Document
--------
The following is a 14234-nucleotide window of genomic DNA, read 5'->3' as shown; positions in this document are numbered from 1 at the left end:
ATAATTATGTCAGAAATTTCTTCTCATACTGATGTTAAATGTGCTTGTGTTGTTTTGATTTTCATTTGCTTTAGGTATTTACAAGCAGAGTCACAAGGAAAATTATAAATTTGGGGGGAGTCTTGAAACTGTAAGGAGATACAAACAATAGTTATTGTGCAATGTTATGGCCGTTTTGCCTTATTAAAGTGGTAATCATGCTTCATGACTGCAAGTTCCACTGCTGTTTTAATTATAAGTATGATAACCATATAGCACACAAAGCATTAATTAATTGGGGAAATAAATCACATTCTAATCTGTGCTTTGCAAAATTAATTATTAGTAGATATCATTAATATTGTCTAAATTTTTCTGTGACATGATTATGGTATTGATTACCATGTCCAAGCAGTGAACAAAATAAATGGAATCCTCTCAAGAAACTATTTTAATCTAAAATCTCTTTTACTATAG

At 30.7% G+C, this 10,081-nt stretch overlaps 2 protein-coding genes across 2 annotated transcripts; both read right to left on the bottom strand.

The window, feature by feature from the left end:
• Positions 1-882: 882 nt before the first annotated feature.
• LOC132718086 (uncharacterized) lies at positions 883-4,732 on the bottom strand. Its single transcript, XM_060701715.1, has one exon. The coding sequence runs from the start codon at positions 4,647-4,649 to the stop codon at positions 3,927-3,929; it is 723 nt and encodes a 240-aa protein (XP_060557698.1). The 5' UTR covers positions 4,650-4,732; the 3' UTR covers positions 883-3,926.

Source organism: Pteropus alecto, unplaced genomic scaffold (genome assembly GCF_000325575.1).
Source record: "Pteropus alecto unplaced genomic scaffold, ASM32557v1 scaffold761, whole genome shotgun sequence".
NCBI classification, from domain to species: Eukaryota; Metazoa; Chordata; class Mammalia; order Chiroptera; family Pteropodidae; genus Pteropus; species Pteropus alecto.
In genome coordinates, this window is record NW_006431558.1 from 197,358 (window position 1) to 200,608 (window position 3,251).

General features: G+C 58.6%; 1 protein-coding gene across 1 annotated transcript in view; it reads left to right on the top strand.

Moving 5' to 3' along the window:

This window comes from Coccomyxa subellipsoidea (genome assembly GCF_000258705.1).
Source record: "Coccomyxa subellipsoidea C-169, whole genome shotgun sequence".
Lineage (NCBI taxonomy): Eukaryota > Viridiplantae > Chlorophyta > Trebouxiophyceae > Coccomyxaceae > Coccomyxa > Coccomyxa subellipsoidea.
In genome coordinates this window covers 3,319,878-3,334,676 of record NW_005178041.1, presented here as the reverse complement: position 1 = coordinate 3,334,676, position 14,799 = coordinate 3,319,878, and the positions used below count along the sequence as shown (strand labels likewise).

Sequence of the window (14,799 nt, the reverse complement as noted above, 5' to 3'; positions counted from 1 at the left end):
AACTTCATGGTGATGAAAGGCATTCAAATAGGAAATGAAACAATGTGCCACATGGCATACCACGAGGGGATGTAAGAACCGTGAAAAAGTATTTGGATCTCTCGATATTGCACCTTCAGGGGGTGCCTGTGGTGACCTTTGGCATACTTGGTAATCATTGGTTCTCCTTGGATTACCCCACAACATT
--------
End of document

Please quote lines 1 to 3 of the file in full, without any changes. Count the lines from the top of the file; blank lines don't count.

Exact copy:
The following is a 14234-nucleotide window of genomic DNA, read 5'->3' as shown; positions in this document are numbered from 1 at the left end:
ATAATTATGTCAGAAATTTCTTCTCATACTGATGTTAAATGTGCTTGTGTTGTTTTGATTTTCATTTGCTTTAGGTATTTACAAGCAGAGTCACAAGGAAAATTATAAATTTGGGGGGAGTCTTGAAACTGTAAGGAGATACAAACAATAGTTATTGTGCAATGTTATGGCCGTTTTGCCTTATTAAAGTGGTAATCATGCTTCATGACTGCAAGTTCCACTGCTGTTTTAATTATAAGTATGATAACCATATAGCACACAAAGCATTAATTAATTGGGGAAATAAATCACATTCTAATCTGTGCTTTGCAAAATTAATTATTAGTAGATATCATTAATATTGTCTAAATTTTTCTGTGACATGATTATGGTATTGATTACCATGTCCAAGCAGTGAACAAAATAAATGGAATCCTCTCAAGAAACTATTTTAATCTAAAATCTCTTTTACTATAG

At 30.7% G+C, this 10,081-nt stretch overlaps 2 protein-coding genes across 2 annotated transcripts; both read right to left on the bottom strand.